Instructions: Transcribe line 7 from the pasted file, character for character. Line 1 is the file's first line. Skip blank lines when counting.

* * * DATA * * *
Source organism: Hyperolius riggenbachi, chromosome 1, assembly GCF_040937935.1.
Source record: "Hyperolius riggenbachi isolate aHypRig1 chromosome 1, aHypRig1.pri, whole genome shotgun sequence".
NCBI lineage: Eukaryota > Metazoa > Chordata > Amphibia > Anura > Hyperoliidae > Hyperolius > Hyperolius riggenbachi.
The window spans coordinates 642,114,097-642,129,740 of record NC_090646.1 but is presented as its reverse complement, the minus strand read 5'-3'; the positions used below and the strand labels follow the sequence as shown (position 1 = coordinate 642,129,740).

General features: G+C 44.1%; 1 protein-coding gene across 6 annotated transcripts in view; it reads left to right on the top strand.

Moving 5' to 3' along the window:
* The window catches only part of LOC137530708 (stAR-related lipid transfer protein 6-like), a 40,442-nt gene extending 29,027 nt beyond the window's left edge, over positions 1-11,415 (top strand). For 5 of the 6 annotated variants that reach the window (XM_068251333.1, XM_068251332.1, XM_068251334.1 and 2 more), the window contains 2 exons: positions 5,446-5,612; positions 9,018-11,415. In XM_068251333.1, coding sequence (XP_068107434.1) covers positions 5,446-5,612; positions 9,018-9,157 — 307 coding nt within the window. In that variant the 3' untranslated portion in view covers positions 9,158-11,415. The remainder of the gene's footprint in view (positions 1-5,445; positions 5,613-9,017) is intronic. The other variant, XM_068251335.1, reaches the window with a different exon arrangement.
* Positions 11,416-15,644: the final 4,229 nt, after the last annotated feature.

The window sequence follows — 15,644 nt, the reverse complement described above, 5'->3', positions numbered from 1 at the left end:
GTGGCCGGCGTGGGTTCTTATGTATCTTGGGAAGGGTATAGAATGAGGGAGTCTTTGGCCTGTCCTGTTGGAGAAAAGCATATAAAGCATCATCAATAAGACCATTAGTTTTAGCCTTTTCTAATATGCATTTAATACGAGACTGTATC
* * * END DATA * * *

* The window catches only part of LOC137530708 (stAR-related lipid transfer protein 6-like), a 40,442-nt gene extending 29,027 nt beyond the window's left edge, over positions 1-11,415 (top strand). For 5 of the 6 annotated variants that reach the window (XM_068251333.1, XM_068251332.1, XM_068251334.1 and 2 more), the window contains 2 exons: positions 5,446-5,612; positions 9,018-11,415. In XM_068251333.1, coding sequence (XP_068107434.1) covers positions 5,446-5,612; positions 9,018-9,157 — 307 coding nt within the window. In that variant the 3' untranslated portion in view covers positions 9,158-11,415. The remainder of the gene's footprint in view (positions 1-5,445; positions 5,613-9,017) is intronic. The other variant, XM_068251335.1, reaches the window with a different exon arrangement.